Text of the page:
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Sass mixins that enable the implementation of a responsive design with a progressive enhancement approach.





Bower version

Sass mixins that enable the implementaiton of a responsive design with a progressive enhancement approach. Originally written for use at Causes.



To install sass-enhance using Bower, simply run:

bower install sass-enhance

If you'd like to save sass-enhance as a dependency in your project's bower.json manifest file, run:

bower install --save sass-enhance


Simply download the _sass-enhance.scss file from this repo and place it somewhere useful.


curl -O




sass-enhance defines mixins for media queries, enhance and degrade.

These mixins each take a breakpoint as an argument, and a block of styles to apply when that breakpoint is activated. Optionally, you can specify ranged breakpoints using until.

Breakpoints can be named, as defined in the $breakpoint-max-widths variable (e.g. "small"), or arbitrary widths (e.g. "720px"). By default, the breakpoints in the Bootstrap grid are used.


The enhance mixin is used to apply styles to a selector as the viewport gets wider. It can be used to progressively enhance a page. We prefer using enhance over degrade because it is a mobile-first implementation that tends to be simpler in its execution.

To adjust the padding from 1em to 2em at the medium breakpoint and wider, you could use the following SCSS:

.my-selector {
  padding: 1em;

  @include enhance(medium) {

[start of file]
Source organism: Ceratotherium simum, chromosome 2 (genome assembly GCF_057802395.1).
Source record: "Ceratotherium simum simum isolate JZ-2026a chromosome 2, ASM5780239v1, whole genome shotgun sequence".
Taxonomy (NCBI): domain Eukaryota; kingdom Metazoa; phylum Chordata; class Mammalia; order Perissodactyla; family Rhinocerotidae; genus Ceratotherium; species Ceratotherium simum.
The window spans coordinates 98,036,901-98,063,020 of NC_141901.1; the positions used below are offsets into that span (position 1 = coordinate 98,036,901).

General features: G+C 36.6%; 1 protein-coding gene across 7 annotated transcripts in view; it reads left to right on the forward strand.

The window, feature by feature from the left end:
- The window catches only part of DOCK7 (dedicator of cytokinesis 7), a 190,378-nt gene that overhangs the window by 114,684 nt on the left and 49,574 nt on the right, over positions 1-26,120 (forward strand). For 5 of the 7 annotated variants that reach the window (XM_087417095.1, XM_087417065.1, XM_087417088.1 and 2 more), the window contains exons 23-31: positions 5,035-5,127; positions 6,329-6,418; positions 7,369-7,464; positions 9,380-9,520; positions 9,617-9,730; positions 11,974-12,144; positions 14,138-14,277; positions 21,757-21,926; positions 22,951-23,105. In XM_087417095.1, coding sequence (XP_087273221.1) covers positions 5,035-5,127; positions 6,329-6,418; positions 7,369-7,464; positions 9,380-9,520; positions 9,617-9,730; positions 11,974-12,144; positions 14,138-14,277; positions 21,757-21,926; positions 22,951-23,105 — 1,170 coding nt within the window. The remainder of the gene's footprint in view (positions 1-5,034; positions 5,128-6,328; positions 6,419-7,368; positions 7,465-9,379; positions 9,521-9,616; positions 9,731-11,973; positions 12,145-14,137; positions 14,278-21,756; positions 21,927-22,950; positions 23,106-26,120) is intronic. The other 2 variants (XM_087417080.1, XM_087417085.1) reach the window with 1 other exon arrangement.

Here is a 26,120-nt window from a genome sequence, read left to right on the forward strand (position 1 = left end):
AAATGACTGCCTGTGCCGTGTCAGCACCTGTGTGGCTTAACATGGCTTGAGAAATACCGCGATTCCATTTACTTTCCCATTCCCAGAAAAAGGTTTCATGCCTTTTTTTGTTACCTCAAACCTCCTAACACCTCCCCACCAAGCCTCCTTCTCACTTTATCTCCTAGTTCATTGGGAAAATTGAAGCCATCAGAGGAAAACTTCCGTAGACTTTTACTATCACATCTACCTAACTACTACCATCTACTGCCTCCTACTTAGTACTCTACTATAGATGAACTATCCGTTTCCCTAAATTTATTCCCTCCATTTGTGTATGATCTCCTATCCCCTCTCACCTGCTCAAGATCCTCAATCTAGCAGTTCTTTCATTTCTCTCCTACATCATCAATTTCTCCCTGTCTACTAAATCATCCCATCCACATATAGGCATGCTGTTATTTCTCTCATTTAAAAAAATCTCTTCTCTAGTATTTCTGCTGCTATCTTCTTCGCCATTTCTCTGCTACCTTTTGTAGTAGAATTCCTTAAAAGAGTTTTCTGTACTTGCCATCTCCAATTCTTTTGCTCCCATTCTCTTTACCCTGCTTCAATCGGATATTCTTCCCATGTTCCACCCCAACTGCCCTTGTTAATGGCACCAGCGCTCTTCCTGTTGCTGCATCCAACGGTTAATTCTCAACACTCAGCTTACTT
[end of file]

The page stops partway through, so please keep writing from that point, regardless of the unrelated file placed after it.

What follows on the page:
padding: 2em;

If you wanted to only apply a different amount of padding for only the small viewport width and nothing wider or narrower, you could use the following SCSS:

.my-selector {
  padding: 1em;

  @include enhance(small until medium) {
    padding: 2em;


There are some cases where enhance does not work or make sense. In these cases, it is okay to use degrade to gracefully degrade the styles as the viewport gets narrower.

To adjust the padding from 2em to 1em at the small breakpoint and narrower, you could use the following SCSS:

.my-selector {
  padding: 2em;

  @include degrade(small) {
    padding: 1em;

Note: this produces functionally equivalent styles as the first example.

Likewise, if you wanted to only apply a different amount of padding for only the small viewport width and nothing wider or narrower, you could use the following SCSS:

.my-selector {
  padding: 2em;

  @include degrade(small until medium) {
    padding: 1em;


This mixin will return the min-width of a named breakpoint. The min-width is defined as the pixel value of the previous named breakpoint, plus one pixel.

.my-selector {
  min-width: breakpoint-min-width(small); // 768px with default settings


Returns the max-width of a named breakpoint. This is the raw pixel value associated with the named breakpoint in the $breakpoint-max-widths variable.

.my-selector {
  max-width: breakpoint-max-width(small); // 991px with default settings

Configuring breakpoints

To configure your breakpoints, set the $breakpoint-max-widths variable before importing sass-enhance.

This variable is a comma separated list of breakpoint names and max-width pairs. You can choose whatever names and widths you prefer. The default is something like:

$breakpoint-max-widths: extra-small      767px,
                        small            991px,
                        medium           1199px,
                        large            99999px !default;

Code of conduct

This project adheres to the Open Code of Conduct. By participating, you are expected to honor this code.


Released under the MIT License.